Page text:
The London artist creates a cavernous suite in the Beaumont Hotel to help answer the question "What is luxury today?"
The wrath of Antony Gormley is terrible to behold. As we sit on a rooftop terrace Mayfair, in London, he berates my “rudeness” and reels off some of the nasty things I have written about his art. I stop him before he can get to my favourite: “he dominates and squats on British art like a lead toad.”
While not exactly a lead toad, Gormley’s latest sculpture, which towers over the south-west corner of the garden square where we are tensely chatting, is a crouching steel man. A cubistic man, all blocks and angles; or maybe a metallic Lego man, shining in the joyous June sun. But this colossus contains a surprise: the figure emerging from the facade of a building is just the outer shell of his new artwork. The real treat, if you can afford it, is the luxury hotel room hidden within the statue.
Gormley has created his suite – it’s called Room – for the Beaumont, a hotel due to open this autumn in Brown Hart Gardens. The hotel is not exactly a Travelodge. It is a swanky place that raises the question of how an artist can, in good faith, make a work that teases the general public with its shiny exterior while in reality be a delight for the rich guests this Mayfair establishment is hoping to attract. No one would tell me the cost for a night in Gormley’s Room, though it’s said to go for roughly £2,500.
Gormley tells me the commission made him think about what luxury is today. “I would say that luxury is a sense of total peace, silence and a place that is removed from the incessant demands of the world,” he said. He thinks of the Room as “a cave, a tomb, a womb or a padded cell” and hopes it will provoke its wealthy guests to ask themselves such “existential” questions as: “who am I and what am I doing here?”
I certainly don’t think they will be distracting themselves from those big questions with sex and champagne, unless they are of a sadomasochist persuasion. From the suite’s relatively conventional, austerely plush sitting room, with its original Gormley framed drawings, you pass through a marbled bathroom to climb narrow steps into the bedroom, which is located inside the artist’s statue. Huge wood-panelled cubes hang overhead, receding all the way up into the statue’s square skull. It is indeed a wooden cave, with dovetailed joints and dark timber to express the “luxury” that Gormley is trying to rethink.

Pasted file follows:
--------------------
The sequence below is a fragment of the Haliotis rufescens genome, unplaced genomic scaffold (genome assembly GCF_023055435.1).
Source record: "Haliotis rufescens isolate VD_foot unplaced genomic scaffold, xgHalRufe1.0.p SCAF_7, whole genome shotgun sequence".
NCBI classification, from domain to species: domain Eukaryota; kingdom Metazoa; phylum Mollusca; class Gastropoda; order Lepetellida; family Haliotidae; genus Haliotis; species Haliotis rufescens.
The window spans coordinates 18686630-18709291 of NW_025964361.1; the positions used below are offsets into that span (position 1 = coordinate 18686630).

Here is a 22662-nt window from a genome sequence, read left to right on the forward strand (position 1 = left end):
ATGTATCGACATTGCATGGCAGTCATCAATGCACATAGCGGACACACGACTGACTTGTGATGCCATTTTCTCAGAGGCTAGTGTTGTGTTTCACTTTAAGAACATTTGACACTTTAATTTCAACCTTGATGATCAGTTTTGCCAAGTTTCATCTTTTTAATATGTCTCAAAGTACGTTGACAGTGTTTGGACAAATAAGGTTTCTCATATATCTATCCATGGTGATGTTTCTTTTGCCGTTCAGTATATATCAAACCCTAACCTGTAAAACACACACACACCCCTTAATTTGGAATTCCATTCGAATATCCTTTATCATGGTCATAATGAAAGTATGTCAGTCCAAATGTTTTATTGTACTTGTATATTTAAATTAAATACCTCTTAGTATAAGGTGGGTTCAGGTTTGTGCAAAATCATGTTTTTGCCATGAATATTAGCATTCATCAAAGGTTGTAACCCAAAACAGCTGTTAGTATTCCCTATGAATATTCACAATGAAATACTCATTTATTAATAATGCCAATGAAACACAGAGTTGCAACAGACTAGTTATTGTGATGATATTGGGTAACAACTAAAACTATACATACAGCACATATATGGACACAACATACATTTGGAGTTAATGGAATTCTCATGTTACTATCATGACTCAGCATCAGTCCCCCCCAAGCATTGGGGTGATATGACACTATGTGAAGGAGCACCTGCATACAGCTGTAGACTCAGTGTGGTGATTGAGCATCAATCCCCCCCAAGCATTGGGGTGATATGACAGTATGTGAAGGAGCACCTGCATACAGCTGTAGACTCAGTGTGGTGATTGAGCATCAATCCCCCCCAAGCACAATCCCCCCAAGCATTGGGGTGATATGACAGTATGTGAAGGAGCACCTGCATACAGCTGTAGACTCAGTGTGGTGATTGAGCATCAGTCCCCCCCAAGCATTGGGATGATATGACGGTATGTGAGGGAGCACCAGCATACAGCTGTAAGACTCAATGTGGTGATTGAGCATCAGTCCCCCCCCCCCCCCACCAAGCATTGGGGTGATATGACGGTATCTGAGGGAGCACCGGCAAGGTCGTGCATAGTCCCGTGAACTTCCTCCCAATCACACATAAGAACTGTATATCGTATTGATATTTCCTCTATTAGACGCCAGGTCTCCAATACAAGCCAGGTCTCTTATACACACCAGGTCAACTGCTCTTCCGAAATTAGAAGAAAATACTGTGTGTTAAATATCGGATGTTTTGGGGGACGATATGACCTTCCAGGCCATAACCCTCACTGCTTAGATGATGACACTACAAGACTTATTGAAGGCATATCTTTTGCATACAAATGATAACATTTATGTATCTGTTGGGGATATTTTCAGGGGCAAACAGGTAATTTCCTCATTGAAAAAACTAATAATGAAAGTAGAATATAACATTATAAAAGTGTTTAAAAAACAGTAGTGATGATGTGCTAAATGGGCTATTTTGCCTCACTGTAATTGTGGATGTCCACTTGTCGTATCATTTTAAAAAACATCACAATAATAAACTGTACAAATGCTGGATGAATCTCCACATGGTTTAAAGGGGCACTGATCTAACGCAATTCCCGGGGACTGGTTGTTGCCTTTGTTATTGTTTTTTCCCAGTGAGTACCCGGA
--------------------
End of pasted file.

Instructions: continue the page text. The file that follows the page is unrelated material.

The space is much taller than it is wide and, with the window darkened, it is oppressively sepulchral. When the lights are turned off to get the full effect, one journalist becomes claustrophobic and has to leave.
I am starting to enjoy myself. There’s something powerfully perverse about offering, as the height of luxury, a room that resembles a penitent monastic cell created for some guilt-stricken Renaissance prince. In fact in the 15th century Cosimo de’ Medici, the richest man of his day, did commission his own cell at the monastery of San Marco in Florence, where he could contemplate his sins in comfort. In the 1950s, Mark Rothko visited Florence and drew inspiration from San Marco for the dark portal-like paintings he was planning for the Four Seasons restaurant in New York’s Seagram building. He hoped these deliberately oppressive canvases (now in Tate Modern) would make the “rich bastards” who ate there feel terrible about themselves.
Gormley laughs at this comparison. He is keen to stress that anyone can visit the Room on open days and during London’s Architecture Weekend, and he is also trying to persuade the owners of the hotel to offer it at a cheaper nightly rate if it hasn’t been booked by 8pm on the night in question.
This is, primarily, a room for art collectors to stay in when they’re visiting Frieze art fair, or on a weekend shopping trip to West End galleries. It is a brown cube in which to lodge when you’re in town for White Cube. Yet it does have the monstrous Rothkoesque quality of a space that enforces reflection. The luxury of silence has its dangers.
As an artist, Antony Gormley leaves me cold, but as an architect, his imagination rubs uneasily against reality. His hotel room takes London’s art and property booms to new heights and darker depths.
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